Sunday, 6 April 2014

End Of Month View ~ March 2014.

Crocus 'Yalta'
A combination of the dreaded lurgy and being occupied with family matters has delayed my EOMV post but here is a brief round up, before it all disappears from the recesses of my foggy mind. My March word is again a four lettered one - SLOW. It sums up the progress that I seem to be making with my garden plans.


In the garden the main task has been a major spring clean of the relatively new gabion border aka 'The Great Wall Of Cheshire'. Surprise, surprise - the top soil which was imported for the bed did not live up to its top quality label. There were all sorts of perennial weeds having a go at making a good take over bid, so it was a case of off with their heads and into the bucket. I then top dressed with leaf mould some of which was less decomposed than I would have preferred but needs must. The plan is is to cover it up again with wood bark when expenses permit. Already somewhat dishearteningly some of the weeds were already making a come back by the end of the month. If I keep an eagle eye open on them I will knock them into eventual submission.


The bed is mainly planted for late winter/early spring interest with hellebores, snowdrops, pulmonarias, cardamine pratensis, the little 'Elka' narcissus (more to be added this autumn) and bergenia purpurescens 'Helen Dillon' form. A couple of shrubs have now been added. The first is prunus incisa 'Kojo-no-mai' which had been lurking in a container for some time but a decision was made to take the plunge and get in the ground. Also planted was a rather tiddly bare - rooted amelanchier lamarckii which was reassuringly opening its leaves by the end of the month. For later interest there are a couple of astrantia 'Gill Richardson', an actaea and a couple of aster diveraticus.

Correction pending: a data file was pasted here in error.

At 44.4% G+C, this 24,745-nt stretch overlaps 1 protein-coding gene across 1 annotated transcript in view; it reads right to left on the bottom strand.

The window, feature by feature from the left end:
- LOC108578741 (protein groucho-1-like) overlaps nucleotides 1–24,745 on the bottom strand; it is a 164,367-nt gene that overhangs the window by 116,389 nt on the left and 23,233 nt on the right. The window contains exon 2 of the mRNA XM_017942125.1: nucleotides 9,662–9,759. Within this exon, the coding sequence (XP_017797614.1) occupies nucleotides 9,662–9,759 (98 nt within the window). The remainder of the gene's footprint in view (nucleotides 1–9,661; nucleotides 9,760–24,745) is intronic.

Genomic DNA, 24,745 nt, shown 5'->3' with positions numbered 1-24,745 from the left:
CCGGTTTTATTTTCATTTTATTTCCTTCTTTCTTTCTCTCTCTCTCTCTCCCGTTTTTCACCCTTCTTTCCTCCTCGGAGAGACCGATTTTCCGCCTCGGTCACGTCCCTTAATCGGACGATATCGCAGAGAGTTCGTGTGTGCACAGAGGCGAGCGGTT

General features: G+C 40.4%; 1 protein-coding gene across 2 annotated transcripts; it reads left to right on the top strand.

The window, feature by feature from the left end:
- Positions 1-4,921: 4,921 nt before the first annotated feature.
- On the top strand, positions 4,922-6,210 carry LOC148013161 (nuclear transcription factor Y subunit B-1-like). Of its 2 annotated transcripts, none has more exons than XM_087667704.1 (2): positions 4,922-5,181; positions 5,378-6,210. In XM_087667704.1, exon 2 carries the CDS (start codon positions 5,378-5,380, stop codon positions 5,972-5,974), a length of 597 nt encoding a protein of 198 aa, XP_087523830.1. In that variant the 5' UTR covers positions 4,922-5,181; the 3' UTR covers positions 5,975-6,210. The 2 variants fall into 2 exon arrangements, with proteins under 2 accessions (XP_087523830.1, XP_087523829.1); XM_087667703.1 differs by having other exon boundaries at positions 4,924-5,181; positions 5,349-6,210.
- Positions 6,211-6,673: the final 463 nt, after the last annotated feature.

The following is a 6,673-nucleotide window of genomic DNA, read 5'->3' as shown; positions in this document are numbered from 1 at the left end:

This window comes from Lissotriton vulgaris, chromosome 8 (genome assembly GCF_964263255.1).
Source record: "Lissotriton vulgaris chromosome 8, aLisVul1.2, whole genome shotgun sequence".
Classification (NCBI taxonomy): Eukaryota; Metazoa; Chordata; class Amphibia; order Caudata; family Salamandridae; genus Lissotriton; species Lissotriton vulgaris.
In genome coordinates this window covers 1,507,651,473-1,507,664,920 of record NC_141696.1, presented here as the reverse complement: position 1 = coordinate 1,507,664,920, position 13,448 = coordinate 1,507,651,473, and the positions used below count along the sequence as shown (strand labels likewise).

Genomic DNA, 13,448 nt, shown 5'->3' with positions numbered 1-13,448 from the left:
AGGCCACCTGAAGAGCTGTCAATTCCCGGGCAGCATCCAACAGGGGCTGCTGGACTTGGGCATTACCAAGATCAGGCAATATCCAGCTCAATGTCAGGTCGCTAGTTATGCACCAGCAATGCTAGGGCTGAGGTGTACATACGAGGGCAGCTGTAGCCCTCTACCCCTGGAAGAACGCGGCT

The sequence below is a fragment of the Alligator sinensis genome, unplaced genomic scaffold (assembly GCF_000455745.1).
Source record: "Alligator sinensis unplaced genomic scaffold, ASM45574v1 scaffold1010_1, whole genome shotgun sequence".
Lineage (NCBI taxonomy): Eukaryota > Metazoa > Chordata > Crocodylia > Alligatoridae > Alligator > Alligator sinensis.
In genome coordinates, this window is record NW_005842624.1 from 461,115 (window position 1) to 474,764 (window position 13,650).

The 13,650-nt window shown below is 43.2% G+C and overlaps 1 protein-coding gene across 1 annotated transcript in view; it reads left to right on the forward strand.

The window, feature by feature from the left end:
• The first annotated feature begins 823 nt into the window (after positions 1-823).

There are still plenty of big gaps for further planting. I bought a few perennial plants to go in the other day but will mention them in April's EOMV post. The big brain teaser at the moment is that I need to plant a shrub or two to clothe the walls and am still mulling this over. The border faces north and I would prefer evergreens as the bare wall is still rather bleak.

I've noticed an unsightly nibbling problem in this border which is illustrated by the photo below. I have the same aster diveraticus in another part of the garden which are not affected and have not been before now. There are also some nibbles on hellebore leaves. Sadly I had to remove an emerging day lily the foliage of which has really suffered.  I don't think that molluscs are the sole culprits. Any suggestions would be more than welcome.